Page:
Manage Learn to apply best practices and optimize your operations.

Protect Exchange Server from viruses and spam with Forefront security

When configuring Microsoft's Forefront security scanning engines to ward off viruses and spam, make sure that bias settings don't affect Exchange Server performance too much.

Forefront security for Exchange Server can be an effective antivirus and antispam solution. However, you'll have to configure the bias and action settings to levels that are optimal for your organization. Learn how in this tip from expert Brien Posey.


If you're opening Forefront's administrative console for the first time, you'll be prompted to specify which server you'd like to connect to. After selecting your server, click OK, and you'll see a message stating that you have 120 days to license Forefront. Although you can license Forefront immediately, I recommend waiting a couple of weeks to make sure that your deployment is stable and is working as expected.

Configuring the scanning engines

After clearing the license-notification message, you'll be taken to the main console screen. The first thing I recommend doing is configuring the scanning engines. A lot of Exchange administrators assume that since Forefront uses five scanning engines, those scanning engines are all being simultaneously used all the time. However, that isn't always the case. If you click on the Antivirus icon within the Settings section, you'll see an option at the bottom of the screen that allows you to set a bias level (Figure 1).

 The bias setting provides a tradeoff between accuracy and performance
Figure 1. The bias setting provides a tradeoff between accuracy and performance.

Each scanning engine places an additional workload on the server being scanned. Because of this, there's a tradeoff between accuracy and performance. Using all five scanning engines simultaneously will almost certainly catch any viruses passing through the server, but it would hinder the server's performance more than using fewer scanning engines would.

There is also a Maximum Certainty setting, but Microsoft doesn't recommend using it -- even if you have a server with plenty of available resources. If you use the Maximum Certainty setting, Forefront will require every message to be scanned by every scanning engine. The problem here is that scanning engines are updated on a periodic basis and scanning cannot occur during these updates. Therefore, messages will get backed up in the queue until the update process is complete.

Rather than using the Maximum Certainty setting, Microsoft recommends using the Favor Certainty setting. This guarantees that each message is scanned by at least three scanning engines and will be scanned by all five engines if possible.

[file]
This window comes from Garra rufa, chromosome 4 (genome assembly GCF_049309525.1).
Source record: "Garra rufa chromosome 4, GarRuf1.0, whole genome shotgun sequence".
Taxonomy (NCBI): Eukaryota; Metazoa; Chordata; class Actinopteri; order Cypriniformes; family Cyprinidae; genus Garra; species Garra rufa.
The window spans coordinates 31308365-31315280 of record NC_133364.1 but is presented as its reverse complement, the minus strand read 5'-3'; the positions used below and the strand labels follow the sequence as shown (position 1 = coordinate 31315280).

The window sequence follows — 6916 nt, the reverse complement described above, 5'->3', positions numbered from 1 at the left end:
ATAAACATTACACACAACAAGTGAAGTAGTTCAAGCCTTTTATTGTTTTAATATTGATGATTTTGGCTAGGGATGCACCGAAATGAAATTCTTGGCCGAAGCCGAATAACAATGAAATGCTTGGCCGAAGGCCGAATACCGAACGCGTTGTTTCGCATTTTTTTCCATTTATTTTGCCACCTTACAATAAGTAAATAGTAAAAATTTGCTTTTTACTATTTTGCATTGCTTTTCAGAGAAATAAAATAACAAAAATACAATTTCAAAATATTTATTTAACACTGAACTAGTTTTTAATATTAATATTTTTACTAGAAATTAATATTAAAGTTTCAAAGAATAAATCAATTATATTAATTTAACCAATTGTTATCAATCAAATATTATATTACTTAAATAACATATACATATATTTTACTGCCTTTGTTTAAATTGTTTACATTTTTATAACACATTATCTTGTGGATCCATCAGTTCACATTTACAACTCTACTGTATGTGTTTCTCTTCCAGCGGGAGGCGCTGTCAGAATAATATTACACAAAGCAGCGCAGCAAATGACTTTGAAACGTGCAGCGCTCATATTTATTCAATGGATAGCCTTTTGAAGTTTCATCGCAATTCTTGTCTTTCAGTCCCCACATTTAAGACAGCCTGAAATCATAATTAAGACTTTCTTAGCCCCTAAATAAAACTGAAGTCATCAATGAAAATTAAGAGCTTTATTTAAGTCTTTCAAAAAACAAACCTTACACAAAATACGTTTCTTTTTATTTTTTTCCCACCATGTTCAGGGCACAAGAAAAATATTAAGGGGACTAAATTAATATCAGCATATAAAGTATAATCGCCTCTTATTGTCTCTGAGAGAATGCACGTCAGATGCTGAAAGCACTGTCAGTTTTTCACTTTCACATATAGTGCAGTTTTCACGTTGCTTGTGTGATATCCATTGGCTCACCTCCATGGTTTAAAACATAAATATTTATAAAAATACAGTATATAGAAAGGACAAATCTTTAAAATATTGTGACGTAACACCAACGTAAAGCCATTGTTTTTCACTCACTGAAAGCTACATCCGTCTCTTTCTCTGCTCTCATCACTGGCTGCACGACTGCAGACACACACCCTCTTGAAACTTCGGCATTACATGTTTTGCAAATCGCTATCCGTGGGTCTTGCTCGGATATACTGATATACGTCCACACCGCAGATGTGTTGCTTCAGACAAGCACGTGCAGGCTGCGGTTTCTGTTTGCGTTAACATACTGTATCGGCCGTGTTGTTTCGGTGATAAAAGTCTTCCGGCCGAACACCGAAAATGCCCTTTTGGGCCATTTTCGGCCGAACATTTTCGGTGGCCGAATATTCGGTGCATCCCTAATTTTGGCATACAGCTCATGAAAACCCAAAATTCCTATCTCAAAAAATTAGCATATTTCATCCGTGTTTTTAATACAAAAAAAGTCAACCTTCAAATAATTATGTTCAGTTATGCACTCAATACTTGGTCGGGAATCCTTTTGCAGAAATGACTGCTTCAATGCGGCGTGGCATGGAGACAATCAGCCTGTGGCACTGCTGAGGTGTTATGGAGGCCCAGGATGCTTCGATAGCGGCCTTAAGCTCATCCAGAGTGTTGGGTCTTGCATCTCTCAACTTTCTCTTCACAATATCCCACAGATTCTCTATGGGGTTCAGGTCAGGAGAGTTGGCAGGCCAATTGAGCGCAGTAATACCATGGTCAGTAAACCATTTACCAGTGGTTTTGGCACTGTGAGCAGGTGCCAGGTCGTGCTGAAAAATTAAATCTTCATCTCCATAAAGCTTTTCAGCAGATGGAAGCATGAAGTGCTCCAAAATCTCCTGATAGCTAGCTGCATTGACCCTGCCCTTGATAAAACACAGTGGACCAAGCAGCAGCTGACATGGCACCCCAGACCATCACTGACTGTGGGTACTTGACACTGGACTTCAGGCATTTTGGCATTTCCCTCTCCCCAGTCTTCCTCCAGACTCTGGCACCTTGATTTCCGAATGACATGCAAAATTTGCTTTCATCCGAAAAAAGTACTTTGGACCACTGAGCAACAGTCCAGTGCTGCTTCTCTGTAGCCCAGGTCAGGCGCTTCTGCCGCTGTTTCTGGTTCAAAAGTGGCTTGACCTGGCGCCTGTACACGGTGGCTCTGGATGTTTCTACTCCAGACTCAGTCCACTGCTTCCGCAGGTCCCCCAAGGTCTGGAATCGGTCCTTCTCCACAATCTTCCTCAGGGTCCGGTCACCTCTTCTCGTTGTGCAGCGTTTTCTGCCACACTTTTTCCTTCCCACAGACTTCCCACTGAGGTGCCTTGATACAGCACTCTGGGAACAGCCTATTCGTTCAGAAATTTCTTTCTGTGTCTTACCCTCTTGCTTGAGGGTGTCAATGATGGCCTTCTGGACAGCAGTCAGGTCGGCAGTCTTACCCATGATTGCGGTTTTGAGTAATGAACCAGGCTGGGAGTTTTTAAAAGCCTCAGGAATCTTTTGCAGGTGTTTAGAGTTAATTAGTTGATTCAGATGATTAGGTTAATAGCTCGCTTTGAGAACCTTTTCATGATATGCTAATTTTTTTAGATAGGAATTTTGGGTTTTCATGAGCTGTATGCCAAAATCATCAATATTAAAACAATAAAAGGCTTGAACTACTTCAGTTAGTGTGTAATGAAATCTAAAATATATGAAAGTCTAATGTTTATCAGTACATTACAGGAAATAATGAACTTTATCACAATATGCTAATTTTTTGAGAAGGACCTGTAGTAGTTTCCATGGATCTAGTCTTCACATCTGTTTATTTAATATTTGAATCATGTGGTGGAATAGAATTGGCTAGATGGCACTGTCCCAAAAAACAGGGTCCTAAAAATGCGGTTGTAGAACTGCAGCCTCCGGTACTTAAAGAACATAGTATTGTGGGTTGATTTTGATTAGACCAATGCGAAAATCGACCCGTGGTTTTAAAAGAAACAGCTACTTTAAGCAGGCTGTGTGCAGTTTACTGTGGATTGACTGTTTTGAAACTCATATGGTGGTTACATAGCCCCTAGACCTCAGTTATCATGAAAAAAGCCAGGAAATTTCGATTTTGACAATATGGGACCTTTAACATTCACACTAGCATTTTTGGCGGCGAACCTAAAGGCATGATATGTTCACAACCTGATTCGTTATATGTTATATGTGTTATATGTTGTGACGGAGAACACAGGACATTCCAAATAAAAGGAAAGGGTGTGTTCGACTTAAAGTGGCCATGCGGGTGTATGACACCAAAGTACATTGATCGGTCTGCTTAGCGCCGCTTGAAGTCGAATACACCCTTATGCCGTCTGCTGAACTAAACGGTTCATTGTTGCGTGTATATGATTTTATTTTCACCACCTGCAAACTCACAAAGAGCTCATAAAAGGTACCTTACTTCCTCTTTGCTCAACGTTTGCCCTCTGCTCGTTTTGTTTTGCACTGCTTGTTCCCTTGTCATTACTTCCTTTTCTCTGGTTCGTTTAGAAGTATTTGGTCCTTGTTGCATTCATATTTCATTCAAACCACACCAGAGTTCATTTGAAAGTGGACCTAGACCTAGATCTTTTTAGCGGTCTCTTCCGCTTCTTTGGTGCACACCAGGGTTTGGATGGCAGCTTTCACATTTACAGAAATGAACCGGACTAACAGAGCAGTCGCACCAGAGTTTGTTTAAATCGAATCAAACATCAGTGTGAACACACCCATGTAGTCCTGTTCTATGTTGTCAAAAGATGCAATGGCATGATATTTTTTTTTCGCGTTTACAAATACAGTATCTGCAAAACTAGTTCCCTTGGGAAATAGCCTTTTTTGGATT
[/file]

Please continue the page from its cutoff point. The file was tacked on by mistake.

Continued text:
Beneath the bias drop-down list in the administrative console is an Action option. This allows you to control what happens if Forefront detects a virus. You have the option of detecting the infection, but not doing anything about it (not recommended), cleaning the infection and repairing the attachment, or deleting the infected message.

You should delete all infected messages. I don't recommend repairing infected attachments because I've found it's rare for a legitimate attachment to be infected. Most of the time, infected attachments are connected to spam, which should always be deleted.

I also recommend deleting infected attachments because repairing an infected file is more resource-intensive than deleting it. This wouldn't be a big deal if infected attachments were a rare occurrence, but given the volume of spam that most organizations receive, infected attachments are very common.

About the author: Brien M. Posey, MCSE, is a five-time recipient of Microsoft's Most Valuable Professional (MVP) award for his work with Exchange Server, Windows Server, Internet Information Services (IIS), and File Systems and Storage. Brien has served as CIO for a nationwide chain of hospitals and was once responsible for the Department of Information Management at Fort Knox. As a freelance technical writer, Brien has written for Microsoft, TechTarget, CNET, ZDNet, MSD2D, Relevant Technologies and other technology companies. You can visit Brien's personal website at www.brienposey.com.

Do you have comments on this tip?  Let us know.

Dig Deeper on Exchange Server setup and troubleshooting

Join the conversation

1 comment

Send me notifications when other members comment.

Please create a username to comment.

If you are unable to protect your exchange databases from virus attacks, then these can lead to the corruption of Exchange Database files. In in case, your exchange files got corrupt, then you should make use of any third party tool like Stellar Mailbox Exchange Recovery tool, which can easily repair the corrupt exchange database files and restores the completely inaccessible mailboxes into usable PST file
Cancel

-ADS BY GOOGLE

SearchServerVirtualization

SearchCloudComputing

SearchSQLServer

SearchEnterpriseDesktop

SearchVirtualDesktop

Close